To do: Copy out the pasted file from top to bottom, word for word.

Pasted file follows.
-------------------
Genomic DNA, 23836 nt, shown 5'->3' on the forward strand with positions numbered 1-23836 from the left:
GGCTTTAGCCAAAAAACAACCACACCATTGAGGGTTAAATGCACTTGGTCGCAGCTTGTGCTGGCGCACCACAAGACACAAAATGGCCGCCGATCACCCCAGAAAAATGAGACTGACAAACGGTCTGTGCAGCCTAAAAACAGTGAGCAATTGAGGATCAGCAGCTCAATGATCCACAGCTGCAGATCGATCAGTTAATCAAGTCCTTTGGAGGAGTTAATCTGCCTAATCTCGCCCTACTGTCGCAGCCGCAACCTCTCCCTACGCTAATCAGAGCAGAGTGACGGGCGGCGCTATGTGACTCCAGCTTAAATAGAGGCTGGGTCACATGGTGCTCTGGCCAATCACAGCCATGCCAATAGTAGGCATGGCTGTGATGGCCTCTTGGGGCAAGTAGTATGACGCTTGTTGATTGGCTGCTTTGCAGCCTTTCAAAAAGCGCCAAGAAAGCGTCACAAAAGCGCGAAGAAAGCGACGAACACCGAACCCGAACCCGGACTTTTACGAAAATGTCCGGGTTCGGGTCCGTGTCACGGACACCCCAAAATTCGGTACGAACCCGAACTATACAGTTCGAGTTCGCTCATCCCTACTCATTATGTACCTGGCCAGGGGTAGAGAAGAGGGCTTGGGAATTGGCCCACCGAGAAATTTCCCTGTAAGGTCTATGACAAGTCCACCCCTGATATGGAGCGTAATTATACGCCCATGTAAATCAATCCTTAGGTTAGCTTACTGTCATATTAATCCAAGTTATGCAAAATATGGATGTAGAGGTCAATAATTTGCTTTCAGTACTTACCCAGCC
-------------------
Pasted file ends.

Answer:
Genomic DNA, 23836 nt, shown 5'->3' on the forward strand with positions numbered 1-23836 from the left:
GGCTTTAGCCAAAAAACAACCACACCATTGAGGGTTAAATGCACTTGGTCGCAGCTTGTGCTGGCGCACCACAAGACACAAAATGGCCGCCGATCACCCCAGAAAAATGAGACTGACAAACGGTCTGTGCAGCCTAAAAACAGTGAGCAATTGAGGATCAGCAGCTCAATGATCCACAGCTGCAGATCGATCAGTTAATCAAGTCCTTTGGAGGAGTTAATCTGCCTAATCTCGCCCTACTGTCGCAGCCGCAACCTCTCCCTACGCTAATCAGAGCAGAGTGACGGGCGGCGCTATGTGACTCCAGCTTAAATAGAGGCTGGGTCACATGGTGCTCTGGCCAATCACAGCCATGCCAATAGTAGGCATGGCTGTGATGGCCTCTTGGGGCAAGTAGTATGACGCTTGTTGATTGGCTGCTTTGCAGCCTTTCAAAAAGCGCCAAGAAAGCGTCACAAAAGCGCGAAGAAAGCGACGAACACCGAACCCGAACCCGGACTTTTACGAAAATGTCCGGGTTCGGGTCCGTGTCACGGACACCCCAAAATTCGGTACGAACCCGAACTATACAGTTCGAGTTCGCTCATCCCTACTCATTATGTACCTGGCCAGGGGTAGAGAAGAGGGCTTGGGAATTGGCCCACCGAGAAATTTCCCTGTAAGGTCTATGACAAGTCCACCCCTGATATGGAGCGTAATTATACGCCCATGTAAATCAATCCTTAGGTTAGCTTACTGTCATATTAATCCAAGTTATGCAAAATATGGATGTAGAGGTCAATAATTTGCTTTCAGTACTTACCCAGCC